Lastly, longer acting nondepolarizing NMBAs are often neuroprotective in many of the complex neurology and neuro-trauma patients that are transported by prehospital care providers. Movement and the triggering of a gag reflex can cause periodic increases of intracranial pressure, which can be detrimental for these patient populations. The use of an agent such as rocuronium or vecuronium can combat these incidents and lead to safer patient transports.

Induction agents:

Induction agents are medications used to anesthetize patients prior to intubation. Several agents exist, but the most common agents used in the prehospital setting are listed below.

Etomidate: Semi-hypnotic anesthetic medication used as one of the most popular induction agents in both prehospital agencies and healthcare institutions worldwide. Known for its hemodynamic stability and rapid onset, which makes it the preferred induction agent in many areas.

  • Dosage: 0.3mg/kg IV push. Max dose 40mg.
  • Onset of action: 30 seconds
  • Duration of action: 3-5 minutes
  • Use with caution in patients with sepsis or adrenal insufficiency due to the adrenal suppression that is associated with Etomidate administration. These patients depend on their adrenal reserves to survive during the acute phase of illness.24 Even one dose of etomidate has been associated with increased mortality in sepsis patients.24

Ketamine: Dissociative anesthetic that works on multiple receptors, most commonly GABA receptors, but also excites opioid receptors that can produce analgesia. Ketamine causes a release of catecholamines, leading to an increase in heart rate, blood pressure, cardiac contractility, and cerebral blood flow.

  • Dosage: 2-4mg/kg over two minutes. Studies suggest that dosing should be based off ideal body weight, not actual body weight, to avoid overdose.25
  • Onset: 30 seconds-2 minutes
  • Duration of action: 20-60 minutes, but may be dose dependent.
  • May cause emergence syndrome, which can be characterized by vivid dreams and hallucinations. The use of a low dose benzodiazepine agent in conjunction with ketamine may minimize this emergence reaction.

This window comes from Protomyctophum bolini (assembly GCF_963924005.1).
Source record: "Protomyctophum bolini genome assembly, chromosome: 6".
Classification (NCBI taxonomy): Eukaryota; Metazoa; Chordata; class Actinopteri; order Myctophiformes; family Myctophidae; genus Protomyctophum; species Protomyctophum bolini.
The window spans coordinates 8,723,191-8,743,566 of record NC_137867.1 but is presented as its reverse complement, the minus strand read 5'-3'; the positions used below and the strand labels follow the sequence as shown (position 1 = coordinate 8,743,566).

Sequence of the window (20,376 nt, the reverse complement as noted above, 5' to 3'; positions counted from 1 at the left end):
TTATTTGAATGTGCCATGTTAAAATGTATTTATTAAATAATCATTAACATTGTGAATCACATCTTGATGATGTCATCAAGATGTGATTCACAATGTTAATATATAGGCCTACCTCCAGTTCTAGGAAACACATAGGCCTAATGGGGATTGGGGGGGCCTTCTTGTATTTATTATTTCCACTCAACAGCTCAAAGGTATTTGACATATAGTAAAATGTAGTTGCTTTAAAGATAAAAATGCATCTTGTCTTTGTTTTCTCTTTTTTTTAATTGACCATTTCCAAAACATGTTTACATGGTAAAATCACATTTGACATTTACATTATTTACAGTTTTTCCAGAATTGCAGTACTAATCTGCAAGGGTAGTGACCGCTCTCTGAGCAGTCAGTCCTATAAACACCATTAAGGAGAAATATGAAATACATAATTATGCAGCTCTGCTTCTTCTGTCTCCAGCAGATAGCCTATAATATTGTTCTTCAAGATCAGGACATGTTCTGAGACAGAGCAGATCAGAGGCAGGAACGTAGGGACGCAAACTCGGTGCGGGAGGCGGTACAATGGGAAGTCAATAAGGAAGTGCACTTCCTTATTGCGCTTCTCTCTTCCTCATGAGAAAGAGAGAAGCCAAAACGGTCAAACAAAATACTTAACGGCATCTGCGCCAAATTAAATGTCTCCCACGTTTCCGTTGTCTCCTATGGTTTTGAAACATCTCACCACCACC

• Old teachings suggested that ketamine should be avoided in cases of closed head injuries as it can increase intracranial pressure. Despite these teachings, several studies have been conducted that have debunked these mistruths and have addressed the safety and efficacy of ketamine use in the presence of elevated intracranial pressure.

Midazolam: Benzodiazepine that can be used as an induction agent for RSI. Should be used cautiously by prehospital care providers due to the variable effects that it may have on blood pressure.

  • Dose: 2.5-5 mg IV or 0.1-0.3mg/kg in pediatrics
  • Onset: 30-60 seconds
  • Duration of action: 15-30 minutes
  • Young neonatal and pediatric patients may require higher doses due to the lower number and undeveloped GABA receptors that Midazolam works on.

Fentanyl: Opioid that is not used as an induction agent but does potentiate induction agents. Prehospital care providers should consider opioid administration to intubated patients, as NMBAs and sedatives do not relieve the pain associated with intubation and positive pressure ventilation. Pain can be characterized by tachycardia and lachrymation in the intubated and paralyzed patient.

  • Dosage: 1-3mcg/kg. Repeated every 1-20 minutes as needed.
  • Onset: 30 seconds-2 minutes
  • Duration of action: 10-20 minutes
  • Use caution to ensure that this medication is delivered via slow IV push, especially in young pediatric and neonate patients as they can be prone to rigid chest wall syndrome if pushed rapidly.

Placement with proof: This stage of airway management is one of the most important phases of the entire airway management process, as inadequate verification of placement can lead to detrimental outcomes if endotracheal tube placement is in the wrong position and is not immediately recognized. End tidal carbon dioxide (EtCO2) monitoring is considered the gold standard for endotracheal tube placement, as an adequate quantitative EtCO2 measurement and adequate qualitative EtCO2 waveform is not possible without endotracheal tube placement in the glottic opening.

In addition to placement confirmation, EtCO2 can be used to recognize pulmonary obstructive disease processes, breath stacking, apnea, cardiovascular perfusion status, and wearing off neuromuscular blocking agents, amongst other diagnostic markers. When considering documentation, it is a good idea for the provider to utilize the “snapshot” function of their cardiac monitor to capture the waveform capnography displayed on the monitor. This is an objective measure that documents tube placement confirmation and should be performed after each patient movement.